Having a sizeable intelligence is an indisputable asset. It makes it so much easier to learn how to think well. But it does not guarantee it. The world is full of intelligent people who have never learned how to think well. They grow up to be adults who do not have the intellectual capacity to fend for themselves. They live out their lives dependent on the kindness of others.
Having only a modest intelligence is a challenge. But it does not prevent one from learning how to think well and succeed. Thinking well, like any other skill, can be learned.
If it can be learned, it can be taught. And that teaching will fall primarily on your shoulders. Government-run schools and many private schools, as well, have neither the interest nor ability to do this. The job is—and should be—up to you.
There are at least three ways you can teach your children to think well.
The most important is probably through thoughtful conversation. Taking the time to walk your children through problems and obstacles is invaluable. Asking them questions and questioning their answers is also important. And finally, it is important to encourage them to have their own ideas. Society wants to make us all think alike. You can’t possibly be a good thinker unless you have the temerity to think for yourself.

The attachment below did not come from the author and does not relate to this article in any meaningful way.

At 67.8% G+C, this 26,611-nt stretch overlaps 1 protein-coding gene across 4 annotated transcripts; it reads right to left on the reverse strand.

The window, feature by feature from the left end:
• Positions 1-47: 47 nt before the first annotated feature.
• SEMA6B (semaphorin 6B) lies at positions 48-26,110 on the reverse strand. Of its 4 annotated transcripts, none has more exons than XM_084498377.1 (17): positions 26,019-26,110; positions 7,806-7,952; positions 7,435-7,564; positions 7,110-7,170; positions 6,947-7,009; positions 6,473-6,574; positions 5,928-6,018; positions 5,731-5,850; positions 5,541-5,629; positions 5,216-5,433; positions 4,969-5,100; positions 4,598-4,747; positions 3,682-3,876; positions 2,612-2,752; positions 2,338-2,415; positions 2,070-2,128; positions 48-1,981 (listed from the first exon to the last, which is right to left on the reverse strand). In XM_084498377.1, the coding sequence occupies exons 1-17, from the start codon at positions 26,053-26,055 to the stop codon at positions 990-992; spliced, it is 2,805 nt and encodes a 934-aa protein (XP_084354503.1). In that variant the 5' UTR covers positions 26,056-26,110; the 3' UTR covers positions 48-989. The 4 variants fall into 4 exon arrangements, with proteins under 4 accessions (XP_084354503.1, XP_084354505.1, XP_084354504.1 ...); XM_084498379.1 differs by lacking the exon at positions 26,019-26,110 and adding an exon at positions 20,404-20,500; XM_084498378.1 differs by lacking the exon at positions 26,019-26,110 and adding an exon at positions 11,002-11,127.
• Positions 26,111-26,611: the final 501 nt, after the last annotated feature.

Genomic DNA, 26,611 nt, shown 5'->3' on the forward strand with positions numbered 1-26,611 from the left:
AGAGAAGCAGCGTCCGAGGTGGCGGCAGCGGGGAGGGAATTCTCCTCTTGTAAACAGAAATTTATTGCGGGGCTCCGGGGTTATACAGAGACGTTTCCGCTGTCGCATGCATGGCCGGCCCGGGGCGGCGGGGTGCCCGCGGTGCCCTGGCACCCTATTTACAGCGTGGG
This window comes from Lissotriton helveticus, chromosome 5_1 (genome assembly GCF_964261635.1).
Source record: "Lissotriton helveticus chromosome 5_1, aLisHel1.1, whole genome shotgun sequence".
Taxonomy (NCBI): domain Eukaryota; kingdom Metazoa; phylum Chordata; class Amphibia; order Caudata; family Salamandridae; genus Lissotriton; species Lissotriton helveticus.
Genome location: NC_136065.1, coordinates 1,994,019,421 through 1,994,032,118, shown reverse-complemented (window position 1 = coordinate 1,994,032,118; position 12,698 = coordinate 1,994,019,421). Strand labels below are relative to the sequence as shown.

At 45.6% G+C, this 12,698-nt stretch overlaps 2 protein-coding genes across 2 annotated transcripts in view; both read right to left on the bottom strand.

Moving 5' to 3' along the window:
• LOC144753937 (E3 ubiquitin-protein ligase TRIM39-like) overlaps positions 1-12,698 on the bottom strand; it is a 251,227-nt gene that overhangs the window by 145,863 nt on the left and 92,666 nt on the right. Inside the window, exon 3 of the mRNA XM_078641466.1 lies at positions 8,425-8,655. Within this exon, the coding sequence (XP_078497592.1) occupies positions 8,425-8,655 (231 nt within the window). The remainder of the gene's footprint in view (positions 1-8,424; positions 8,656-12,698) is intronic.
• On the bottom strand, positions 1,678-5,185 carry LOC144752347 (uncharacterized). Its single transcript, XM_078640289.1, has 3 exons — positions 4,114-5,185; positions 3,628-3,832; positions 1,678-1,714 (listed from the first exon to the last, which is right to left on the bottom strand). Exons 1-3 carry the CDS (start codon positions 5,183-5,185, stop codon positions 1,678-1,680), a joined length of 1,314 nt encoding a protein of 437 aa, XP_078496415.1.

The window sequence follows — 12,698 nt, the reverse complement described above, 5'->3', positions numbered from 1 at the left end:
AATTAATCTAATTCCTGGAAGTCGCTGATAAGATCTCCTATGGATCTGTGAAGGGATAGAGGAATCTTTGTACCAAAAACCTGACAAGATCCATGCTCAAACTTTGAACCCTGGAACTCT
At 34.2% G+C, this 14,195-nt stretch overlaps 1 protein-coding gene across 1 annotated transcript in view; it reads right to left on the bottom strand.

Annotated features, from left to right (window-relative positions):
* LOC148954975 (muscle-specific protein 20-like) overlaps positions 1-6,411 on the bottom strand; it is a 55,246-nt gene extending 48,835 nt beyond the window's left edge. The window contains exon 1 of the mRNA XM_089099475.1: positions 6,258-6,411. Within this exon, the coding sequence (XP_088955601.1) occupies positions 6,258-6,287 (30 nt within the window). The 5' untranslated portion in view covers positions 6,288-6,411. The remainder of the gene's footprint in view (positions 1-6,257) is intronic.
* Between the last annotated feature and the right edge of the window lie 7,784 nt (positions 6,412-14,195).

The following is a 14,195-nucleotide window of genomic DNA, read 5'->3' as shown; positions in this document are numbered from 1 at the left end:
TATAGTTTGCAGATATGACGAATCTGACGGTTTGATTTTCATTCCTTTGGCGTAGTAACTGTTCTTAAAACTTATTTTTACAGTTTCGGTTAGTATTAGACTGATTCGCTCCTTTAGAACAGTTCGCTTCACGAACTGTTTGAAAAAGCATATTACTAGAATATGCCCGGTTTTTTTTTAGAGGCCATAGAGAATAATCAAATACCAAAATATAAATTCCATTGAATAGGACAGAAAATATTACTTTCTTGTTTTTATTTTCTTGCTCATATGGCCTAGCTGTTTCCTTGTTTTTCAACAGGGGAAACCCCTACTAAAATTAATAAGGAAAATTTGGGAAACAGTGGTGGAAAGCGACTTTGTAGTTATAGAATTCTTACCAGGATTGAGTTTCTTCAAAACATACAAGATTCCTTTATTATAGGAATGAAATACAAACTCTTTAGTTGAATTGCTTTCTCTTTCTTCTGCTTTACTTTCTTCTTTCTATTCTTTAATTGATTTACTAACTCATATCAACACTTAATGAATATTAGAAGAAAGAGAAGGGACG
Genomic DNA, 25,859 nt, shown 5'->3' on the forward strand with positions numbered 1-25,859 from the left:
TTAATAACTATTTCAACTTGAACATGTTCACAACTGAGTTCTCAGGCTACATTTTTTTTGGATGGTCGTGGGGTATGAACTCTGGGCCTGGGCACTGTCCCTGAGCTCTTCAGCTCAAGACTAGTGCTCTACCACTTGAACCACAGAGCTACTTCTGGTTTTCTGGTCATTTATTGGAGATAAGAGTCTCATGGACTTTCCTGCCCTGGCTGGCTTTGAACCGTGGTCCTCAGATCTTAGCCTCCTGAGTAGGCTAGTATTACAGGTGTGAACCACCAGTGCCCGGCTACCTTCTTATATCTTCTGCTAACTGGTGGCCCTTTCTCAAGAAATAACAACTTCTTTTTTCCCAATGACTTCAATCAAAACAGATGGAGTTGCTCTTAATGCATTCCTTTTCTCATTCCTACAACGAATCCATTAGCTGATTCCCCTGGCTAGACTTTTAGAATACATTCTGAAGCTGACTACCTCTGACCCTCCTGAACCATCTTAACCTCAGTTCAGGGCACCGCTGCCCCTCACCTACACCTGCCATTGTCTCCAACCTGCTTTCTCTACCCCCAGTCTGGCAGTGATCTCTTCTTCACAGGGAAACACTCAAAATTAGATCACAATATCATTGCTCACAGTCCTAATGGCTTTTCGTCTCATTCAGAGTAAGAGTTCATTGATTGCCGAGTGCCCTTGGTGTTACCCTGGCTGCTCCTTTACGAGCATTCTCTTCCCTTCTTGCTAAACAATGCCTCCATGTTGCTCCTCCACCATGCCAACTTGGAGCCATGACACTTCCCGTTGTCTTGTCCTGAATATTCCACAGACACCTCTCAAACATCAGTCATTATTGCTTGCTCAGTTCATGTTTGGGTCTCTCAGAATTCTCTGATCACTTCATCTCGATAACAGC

The second most important is probably through a good formal education. A good formal education, in my view, is one that emphasizes the liberal arts: literature, language, history, and the arts. Some knowledge of science and mathematics is helpful. But these are skills that are not likely to make you anything more than a successful or celebrated worker bee. The skills you learn in liberal arts teach you how to think.
The third way you can teach your children to think well is by exacting a diligent control over their use of computers, video games, television, and access to the Internet, generally. My wife and I unplugged our televisions during the 25 years that our children lived at home. And we banned video games and encouraged our children to “play” games that were educational.